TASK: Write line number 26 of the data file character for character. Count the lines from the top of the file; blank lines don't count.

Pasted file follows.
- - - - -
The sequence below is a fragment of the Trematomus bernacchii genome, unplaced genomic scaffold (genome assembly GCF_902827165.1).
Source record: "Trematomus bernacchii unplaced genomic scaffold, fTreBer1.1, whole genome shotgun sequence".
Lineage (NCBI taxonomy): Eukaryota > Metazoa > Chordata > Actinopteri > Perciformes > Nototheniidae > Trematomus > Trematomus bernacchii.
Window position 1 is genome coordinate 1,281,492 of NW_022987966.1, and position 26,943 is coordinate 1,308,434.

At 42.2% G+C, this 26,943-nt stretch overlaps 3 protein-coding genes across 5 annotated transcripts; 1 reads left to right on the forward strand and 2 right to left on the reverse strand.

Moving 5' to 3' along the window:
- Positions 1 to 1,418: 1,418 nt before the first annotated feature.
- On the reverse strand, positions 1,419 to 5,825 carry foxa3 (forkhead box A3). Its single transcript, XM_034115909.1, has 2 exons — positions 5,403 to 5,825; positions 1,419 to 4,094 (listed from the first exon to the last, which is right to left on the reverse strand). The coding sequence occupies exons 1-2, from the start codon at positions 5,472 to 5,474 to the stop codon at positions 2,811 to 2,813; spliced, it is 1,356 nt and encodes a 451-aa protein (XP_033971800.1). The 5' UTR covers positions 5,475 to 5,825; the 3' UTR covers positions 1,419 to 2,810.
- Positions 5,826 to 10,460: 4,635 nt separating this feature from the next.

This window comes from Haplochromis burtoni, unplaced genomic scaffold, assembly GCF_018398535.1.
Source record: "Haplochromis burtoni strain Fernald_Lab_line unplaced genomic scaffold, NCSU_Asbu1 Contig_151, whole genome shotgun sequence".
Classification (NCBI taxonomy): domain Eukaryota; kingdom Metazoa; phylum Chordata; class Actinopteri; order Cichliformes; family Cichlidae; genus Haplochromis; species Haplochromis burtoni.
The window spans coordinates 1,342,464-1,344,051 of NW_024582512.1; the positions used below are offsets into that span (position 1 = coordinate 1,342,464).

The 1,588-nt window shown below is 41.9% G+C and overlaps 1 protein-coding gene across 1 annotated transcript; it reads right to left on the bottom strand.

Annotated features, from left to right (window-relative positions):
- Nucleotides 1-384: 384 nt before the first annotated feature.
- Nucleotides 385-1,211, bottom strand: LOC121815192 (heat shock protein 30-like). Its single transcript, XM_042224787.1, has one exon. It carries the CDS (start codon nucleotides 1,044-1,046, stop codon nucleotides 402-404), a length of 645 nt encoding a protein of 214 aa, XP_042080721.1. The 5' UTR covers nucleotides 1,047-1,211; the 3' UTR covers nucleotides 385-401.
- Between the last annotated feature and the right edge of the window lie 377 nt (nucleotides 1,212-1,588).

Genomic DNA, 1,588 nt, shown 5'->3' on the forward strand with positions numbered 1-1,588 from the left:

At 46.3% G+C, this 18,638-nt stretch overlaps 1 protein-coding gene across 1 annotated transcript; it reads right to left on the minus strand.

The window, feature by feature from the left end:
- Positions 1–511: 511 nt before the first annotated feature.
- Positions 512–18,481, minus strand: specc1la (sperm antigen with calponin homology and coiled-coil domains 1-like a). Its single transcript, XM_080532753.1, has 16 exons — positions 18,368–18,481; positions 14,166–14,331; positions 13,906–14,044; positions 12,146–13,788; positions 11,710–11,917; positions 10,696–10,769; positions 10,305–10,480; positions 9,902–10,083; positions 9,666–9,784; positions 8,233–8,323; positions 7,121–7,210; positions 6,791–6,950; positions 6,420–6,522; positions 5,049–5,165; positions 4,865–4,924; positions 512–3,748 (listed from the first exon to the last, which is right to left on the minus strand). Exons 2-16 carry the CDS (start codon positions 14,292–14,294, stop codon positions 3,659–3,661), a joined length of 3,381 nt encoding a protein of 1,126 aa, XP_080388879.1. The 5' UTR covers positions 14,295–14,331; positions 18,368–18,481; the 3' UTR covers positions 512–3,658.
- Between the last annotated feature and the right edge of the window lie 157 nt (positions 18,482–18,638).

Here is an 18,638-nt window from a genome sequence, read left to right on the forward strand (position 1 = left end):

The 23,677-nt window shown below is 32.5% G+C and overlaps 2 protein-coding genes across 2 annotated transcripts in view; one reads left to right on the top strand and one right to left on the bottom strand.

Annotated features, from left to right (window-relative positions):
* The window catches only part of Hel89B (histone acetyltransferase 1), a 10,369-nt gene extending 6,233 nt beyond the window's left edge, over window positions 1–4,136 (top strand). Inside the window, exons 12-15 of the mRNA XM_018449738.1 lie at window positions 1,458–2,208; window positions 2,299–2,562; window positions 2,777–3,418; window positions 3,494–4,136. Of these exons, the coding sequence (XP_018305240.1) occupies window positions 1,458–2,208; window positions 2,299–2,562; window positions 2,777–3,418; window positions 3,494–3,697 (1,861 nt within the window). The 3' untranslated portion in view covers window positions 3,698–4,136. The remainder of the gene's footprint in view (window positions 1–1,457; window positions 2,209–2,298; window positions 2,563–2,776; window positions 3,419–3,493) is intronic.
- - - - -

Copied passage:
The 23,677-nt window shown below is 32.5% G+C and overlaps 2 protein-coding genes across 2 annotated transcripts in view; one reads left to right on the top strand and one right to left on the bottom strand.